Anti-Black racism seeps into every corner of society—including the field of medicine. The longer members of the medical system deny this fact, the more Black Canadian lives are placed at risk. In the aftermath of the murder of George Floyd, Anti-Black racism was declared a public health crisis by the Toronto Board of Health. Simultaneously, several Ontario public health institutions acknowledged race as a significant factor in the health disparities between various patients.
Lack of Representation
In 2017, the United Nations expressed extreme worry for what they considered structural racism embedded at the heart of many Canadian institutions. Black people must see themselves represented in healthcare, yet Canada’s current Black representation is meagre. In Canada, only 2.3 percent of practising doctors are Black. As a result, many Black people have a mistrust of the healthcare system. This isn’t surprising when so many of them have been the target of racist attitudes and microaggressions, along with more overt forms of discrimination.
The Myth Of “Free Healthcare”
Health Canada loves to tout our world-renowned health care system offering free access to all Canadians. But for Black Canadians, this couldn’t be further from the truth. It’s well-documented that Black people face longer ER wait times, for example. If they arrive in a state of crisis, it’s often assumed that they’re looking for drugs. And Black women are more likely to wait until a chronic illness is at a late stage before seeing their family doctor.
With sickle-cell anemia, it is standard practice to administer drugs within a half-hour of arriving, as delaying treatment can have serious consequences. And yet, Black patients with the disease report higher levels of poor treatment than White patients. Moreover, Black patients who mention they are in pain are less likely to have their pain addressed quickly than their White counterparts.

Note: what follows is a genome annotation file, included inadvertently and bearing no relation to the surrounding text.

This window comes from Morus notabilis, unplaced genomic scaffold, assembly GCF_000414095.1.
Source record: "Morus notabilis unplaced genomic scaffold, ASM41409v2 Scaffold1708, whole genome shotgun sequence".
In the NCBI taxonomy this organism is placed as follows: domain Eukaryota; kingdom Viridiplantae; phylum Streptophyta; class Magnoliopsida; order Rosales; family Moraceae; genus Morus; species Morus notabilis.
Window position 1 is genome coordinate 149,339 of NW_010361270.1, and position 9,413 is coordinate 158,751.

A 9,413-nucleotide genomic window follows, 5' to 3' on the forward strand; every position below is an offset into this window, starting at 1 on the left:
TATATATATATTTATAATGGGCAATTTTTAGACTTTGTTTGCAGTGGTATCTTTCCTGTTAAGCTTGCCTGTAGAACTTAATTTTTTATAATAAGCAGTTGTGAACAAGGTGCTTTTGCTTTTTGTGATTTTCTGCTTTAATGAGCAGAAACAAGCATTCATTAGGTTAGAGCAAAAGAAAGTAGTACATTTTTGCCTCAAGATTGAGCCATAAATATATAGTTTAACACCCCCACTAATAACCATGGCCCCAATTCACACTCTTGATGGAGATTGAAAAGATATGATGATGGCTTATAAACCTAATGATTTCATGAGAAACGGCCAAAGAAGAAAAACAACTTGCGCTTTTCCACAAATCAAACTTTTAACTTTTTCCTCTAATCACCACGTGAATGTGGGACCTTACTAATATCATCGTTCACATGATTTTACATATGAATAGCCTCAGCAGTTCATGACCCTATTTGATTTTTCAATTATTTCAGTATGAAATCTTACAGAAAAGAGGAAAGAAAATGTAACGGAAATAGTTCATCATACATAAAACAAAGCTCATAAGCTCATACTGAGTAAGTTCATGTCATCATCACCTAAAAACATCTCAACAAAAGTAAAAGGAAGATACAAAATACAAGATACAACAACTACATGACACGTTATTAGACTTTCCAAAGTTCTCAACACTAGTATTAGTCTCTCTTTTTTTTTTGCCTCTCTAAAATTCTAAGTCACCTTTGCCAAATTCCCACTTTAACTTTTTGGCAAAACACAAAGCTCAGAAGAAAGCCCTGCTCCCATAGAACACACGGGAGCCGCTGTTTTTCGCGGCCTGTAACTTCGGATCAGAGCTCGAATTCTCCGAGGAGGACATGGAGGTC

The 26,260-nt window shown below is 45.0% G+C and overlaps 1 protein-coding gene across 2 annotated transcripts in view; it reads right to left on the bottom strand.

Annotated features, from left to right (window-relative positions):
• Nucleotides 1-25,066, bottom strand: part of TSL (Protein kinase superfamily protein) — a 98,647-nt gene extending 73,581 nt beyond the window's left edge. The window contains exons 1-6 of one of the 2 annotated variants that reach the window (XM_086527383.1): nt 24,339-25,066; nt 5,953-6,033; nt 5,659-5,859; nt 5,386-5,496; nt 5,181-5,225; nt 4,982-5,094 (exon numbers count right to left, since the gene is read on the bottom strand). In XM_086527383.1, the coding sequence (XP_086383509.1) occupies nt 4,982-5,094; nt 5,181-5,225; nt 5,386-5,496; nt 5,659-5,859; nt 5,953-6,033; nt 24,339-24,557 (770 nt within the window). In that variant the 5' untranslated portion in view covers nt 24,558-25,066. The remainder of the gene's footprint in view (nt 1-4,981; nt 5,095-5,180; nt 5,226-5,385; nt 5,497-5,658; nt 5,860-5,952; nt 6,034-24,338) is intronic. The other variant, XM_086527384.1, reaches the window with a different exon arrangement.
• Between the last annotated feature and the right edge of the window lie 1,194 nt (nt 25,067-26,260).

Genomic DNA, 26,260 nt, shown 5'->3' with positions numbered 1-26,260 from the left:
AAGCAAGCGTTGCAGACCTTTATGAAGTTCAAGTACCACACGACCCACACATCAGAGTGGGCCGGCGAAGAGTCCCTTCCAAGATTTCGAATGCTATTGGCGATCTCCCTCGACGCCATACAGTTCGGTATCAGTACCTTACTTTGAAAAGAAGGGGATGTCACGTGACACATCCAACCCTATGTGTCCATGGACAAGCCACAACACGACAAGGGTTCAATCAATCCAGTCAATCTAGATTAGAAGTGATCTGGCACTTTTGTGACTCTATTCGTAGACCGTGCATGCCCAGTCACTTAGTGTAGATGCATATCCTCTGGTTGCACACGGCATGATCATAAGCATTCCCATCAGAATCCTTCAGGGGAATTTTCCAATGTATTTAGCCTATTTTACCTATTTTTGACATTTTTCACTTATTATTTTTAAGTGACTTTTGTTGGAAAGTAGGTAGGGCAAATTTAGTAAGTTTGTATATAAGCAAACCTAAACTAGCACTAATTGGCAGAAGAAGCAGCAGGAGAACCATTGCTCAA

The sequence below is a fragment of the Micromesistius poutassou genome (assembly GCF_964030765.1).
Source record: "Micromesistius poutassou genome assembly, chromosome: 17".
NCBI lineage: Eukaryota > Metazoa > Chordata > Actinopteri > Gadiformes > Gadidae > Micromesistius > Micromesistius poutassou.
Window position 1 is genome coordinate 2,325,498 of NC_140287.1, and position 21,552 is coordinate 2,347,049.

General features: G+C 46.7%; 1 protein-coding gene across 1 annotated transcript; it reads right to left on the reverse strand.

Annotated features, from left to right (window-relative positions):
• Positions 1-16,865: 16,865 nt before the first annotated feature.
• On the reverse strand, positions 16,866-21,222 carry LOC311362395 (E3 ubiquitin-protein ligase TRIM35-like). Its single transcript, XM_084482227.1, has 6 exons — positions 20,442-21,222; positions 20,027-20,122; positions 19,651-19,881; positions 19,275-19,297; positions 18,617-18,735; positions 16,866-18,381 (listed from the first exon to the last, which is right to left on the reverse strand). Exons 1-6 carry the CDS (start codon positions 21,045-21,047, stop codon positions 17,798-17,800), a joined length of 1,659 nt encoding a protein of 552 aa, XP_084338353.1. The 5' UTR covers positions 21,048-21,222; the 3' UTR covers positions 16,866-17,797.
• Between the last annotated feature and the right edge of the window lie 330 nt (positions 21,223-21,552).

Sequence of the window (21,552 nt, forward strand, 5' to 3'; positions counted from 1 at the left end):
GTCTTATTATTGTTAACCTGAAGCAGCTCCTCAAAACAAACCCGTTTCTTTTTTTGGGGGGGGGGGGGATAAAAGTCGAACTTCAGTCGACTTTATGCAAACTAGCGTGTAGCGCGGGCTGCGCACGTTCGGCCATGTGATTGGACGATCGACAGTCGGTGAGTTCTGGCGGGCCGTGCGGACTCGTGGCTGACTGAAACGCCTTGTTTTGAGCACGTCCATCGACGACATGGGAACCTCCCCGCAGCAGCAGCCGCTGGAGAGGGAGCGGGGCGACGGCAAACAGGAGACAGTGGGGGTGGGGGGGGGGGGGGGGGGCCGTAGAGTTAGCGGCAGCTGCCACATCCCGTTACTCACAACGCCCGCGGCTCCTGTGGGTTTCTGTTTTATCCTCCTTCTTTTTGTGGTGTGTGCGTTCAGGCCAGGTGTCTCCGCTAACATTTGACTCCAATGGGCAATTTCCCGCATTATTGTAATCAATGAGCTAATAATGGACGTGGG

Healthcare That Is Culturally-Appropriate
Black adults have health challenges that are unique to their race. For example, Black people have a higher risk of developing diabetes, sickle-cell disease, and cancer than their white counterparts. And where the U.S. collects data about the heightened risks that Black people may face due to race, Canada’s track record in collecting race-based data is lacking. This has left many Black people unsure and anxious about their risk level around certain inheritable diseases, which can have devastating consequences. Early intervention is key to a successful health outcome. This is yet another way that the Canadian health care system has failed the Black community.
Rooting Out Unconscious Bias
The College of Family Physicians of Canada has formed an accountability task force to uncover and address the unconscious bias lurking within the health system. The program provides training and education for healthcare professionals with the aim of social accountability. The task force is also engaged in advocacy for groups deemed “vulnerable.”
The Black community’s mistrust of the Canadian health system often means ignoring symptoms, leading to a negative outcome. This discriminatory behaviour is a violation of human rights, and it has got to stop.
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